Parenting as a Vehicle
Parenting. Hordes of books dominate the shelves of bookstores, teaching you the love languages of kids, the brain rules, and even how kids raise parents (which is my most suggested book for current and aspiring parents). There are classes, techniques, and even some really stringent cult-like ideas that all hope to help parents master the art of parenting.
I enjoy referring to parenting in football defensive references. If a family has two kids, it’s “man coverage,” with 3 kids they are in zone coverage, and with four or more, the all important (and most anxiety producing for a football fan) Prevent defense. It’s clever, I know.
The truth is, no metaphor, book, technique, or principal can help to prepare someone to be a parent. And yet, we all need help to shepherd us along the way.
It’s really hard work, and mostly exhausting to deal with free-willed little people who refuse to be your robot.
Go to bed. Unload your dishes. Be nice to your sister. Pick up your clothes. Turn off the lights.
If you’re a parent, you get it. Most of the time parents are directing, pointing, teaching, yelling, and ending the day praying the kids turn out ok. It’s the ultimate journey of faith, trust, and powerlessness.
Parenting is the vehicle that gets our kids onto or nearby the launching pad for their lives. Each kid has their own unique launching pad. Sometimes parents don’t see that different kids have different needs, which produce different lifestyles, goals, and vision for their lives. If we take all our kids to the same destination, the same launching pad, only one is going to pleased.
This vehicle is the container that provides safe travel while the journey is still in the confines of childhood. Slowly, methodically, and gradually the kids will begin to branch out and become curious about their world. More often than not, a kids curiosity will trigger a parents fear of losing control. This fear, left undressed or unexplored, leads straight to the command center of the kids’ launching pad.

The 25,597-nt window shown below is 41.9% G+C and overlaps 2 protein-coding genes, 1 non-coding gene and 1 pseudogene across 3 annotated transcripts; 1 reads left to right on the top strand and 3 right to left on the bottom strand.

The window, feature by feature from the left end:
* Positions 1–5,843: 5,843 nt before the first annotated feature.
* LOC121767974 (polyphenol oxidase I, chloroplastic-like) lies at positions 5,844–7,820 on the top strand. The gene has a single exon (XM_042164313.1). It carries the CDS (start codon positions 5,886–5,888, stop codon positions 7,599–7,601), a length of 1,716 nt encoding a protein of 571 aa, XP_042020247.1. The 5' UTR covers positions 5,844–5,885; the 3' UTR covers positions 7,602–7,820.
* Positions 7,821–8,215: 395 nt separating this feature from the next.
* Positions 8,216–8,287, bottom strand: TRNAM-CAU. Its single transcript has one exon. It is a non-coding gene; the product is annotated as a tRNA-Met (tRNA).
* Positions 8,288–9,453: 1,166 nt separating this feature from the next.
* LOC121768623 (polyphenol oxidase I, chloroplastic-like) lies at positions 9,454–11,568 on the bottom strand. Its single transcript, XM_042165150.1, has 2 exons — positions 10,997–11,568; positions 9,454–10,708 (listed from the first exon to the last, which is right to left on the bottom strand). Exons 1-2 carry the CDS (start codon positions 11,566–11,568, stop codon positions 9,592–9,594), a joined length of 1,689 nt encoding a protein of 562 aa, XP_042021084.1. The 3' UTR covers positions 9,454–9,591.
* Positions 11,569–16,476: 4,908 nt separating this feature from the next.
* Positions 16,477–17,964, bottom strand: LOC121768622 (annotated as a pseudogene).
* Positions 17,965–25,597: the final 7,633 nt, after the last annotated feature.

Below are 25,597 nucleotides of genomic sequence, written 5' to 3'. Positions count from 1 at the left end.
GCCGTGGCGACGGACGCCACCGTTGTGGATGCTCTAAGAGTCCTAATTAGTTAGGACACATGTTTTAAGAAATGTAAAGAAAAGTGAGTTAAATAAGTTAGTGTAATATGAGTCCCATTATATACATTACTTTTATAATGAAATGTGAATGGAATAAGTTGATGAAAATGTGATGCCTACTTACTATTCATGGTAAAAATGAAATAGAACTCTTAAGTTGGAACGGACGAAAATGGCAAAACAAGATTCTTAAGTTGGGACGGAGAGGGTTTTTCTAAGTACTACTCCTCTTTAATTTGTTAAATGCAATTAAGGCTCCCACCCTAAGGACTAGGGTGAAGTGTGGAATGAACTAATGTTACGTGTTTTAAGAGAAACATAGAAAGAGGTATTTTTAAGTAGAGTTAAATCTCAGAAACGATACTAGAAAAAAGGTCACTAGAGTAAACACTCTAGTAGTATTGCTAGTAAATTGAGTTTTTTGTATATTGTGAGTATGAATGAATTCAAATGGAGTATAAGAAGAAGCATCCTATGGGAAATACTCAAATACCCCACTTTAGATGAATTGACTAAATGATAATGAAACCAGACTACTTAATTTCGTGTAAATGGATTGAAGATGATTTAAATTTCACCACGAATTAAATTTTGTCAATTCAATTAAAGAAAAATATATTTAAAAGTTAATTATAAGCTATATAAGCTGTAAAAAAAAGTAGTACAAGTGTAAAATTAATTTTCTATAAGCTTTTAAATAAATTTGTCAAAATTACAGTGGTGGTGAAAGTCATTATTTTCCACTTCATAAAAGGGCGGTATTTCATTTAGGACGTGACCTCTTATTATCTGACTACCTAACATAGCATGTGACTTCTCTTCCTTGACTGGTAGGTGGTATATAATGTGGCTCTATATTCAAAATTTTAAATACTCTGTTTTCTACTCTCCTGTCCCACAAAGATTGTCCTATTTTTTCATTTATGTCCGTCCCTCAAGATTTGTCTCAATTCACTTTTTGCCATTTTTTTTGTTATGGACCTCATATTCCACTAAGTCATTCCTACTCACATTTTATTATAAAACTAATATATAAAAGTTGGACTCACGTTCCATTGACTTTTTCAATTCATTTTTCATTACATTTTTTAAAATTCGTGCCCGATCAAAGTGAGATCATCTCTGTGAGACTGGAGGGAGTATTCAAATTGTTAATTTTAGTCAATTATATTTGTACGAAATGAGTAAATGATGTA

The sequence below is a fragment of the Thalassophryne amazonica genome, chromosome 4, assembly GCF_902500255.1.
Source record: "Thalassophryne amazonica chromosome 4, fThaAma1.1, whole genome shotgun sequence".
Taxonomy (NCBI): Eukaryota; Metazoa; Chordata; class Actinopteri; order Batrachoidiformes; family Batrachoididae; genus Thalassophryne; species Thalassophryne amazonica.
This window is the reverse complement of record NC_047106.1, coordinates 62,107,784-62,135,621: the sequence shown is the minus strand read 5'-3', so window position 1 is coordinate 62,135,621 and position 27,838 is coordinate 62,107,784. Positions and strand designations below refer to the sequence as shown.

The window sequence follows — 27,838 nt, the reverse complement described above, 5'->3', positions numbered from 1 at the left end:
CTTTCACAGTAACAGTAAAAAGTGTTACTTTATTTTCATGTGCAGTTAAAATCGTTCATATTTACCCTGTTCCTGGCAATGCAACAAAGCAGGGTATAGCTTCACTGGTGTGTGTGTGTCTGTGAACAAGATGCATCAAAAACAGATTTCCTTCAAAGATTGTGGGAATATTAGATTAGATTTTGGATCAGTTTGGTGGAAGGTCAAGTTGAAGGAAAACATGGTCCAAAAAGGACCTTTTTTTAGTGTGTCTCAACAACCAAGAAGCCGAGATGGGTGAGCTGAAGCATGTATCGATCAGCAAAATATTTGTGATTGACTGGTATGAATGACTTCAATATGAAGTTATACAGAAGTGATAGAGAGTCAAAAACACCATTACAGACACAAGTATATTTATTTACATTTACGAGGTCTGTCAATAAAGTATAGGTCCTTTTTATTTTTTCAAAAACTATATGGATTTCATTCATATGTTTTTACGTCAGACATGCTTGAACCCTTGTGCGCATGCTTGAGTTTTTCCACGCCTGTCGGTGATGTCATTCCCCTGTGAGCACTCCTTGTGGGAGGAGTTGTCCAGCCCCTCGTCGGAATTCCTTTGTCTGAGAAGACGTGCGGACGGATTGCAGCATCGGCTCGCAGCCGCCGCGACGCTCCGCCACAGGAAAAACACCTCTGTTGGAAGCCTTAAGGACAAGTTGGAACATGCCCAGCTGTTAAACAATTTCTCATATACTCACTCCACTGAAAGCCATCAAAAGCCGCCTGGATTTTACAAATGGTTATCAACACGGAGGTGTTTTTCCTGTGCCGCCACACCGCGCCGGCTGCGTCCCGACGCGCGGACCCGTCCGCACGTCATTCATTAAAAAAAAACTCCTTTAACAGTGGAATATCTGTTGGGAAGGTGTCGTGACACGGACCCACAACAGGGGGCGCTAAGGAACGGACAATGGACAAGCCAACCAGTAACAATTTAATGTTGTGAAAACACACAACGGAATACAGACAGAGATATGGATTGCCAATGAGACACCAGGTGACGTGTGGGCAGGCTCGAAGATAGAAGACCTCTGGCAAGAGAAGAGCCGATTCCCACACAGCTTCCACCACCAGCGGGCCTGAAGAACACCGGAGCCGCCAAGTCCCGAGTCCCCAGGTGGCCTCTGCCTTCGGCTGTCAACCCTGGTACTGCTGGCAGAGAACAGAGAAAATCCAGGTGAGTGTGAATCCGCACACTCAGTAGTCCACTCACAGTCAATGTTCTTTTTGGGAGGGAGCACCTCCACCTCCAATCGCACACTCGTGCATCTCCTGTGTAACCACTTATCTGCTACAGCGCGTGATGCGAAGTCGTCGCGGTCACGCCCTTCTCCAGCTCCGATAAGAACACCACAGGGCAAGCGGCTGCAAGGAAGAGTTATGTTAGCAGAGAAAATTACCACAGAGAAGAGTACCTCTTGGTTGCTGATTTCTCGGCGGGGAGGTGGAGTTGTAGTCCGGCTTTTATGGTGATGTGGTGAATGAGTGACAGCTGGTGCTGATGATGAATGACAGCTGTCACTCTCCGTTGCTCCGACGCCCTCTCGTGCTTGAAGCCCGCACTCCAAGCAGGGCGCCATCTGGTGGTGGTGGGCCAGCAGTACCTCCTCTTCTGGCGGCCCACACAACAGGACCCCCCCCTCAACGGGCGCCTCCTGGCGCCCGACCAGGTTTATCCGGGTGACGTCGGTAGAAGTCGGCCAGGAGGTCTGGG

As a fearful parent, I want to be in the command center. I want to be in the control room that has the correct flight plan, path, and coordinates for my kids rocket. I want to know what is going to happen, where they are going, and that they will be ok. In reality, I just want to be ok. My kids are an extension of me (they’re still in the early journey of curiosity), and if they hurt, so do I.
It’s easy for parents to be in the mindset of putting the kids in an auto-piloted vehicle, and retire to the control room where they can push the buttons, speak commands, and remain aloof from the reality of the kids who are in the vehicle. This is the safest form of parenting, but it’s not really parenting. It’s more like a warden, a boss, or an autocrat.
James Masterson, a therapist and author, says that the role of the therapist is to be the guardian of the true, real self. Not surprisingly, this is a lot like the role of a parent. Our role is to guard our kids from buying into the lie that posturing, faking it, or performing is what works. It’s our job to show our kids that money doesn’t buy happiness, nor does money solve the real challenges of life.
The ultimate challenge of parenting is to cultivate a relationship, the vehicle, that allows for safe return from misplaced curiosity, foolish choices, or damaging actions.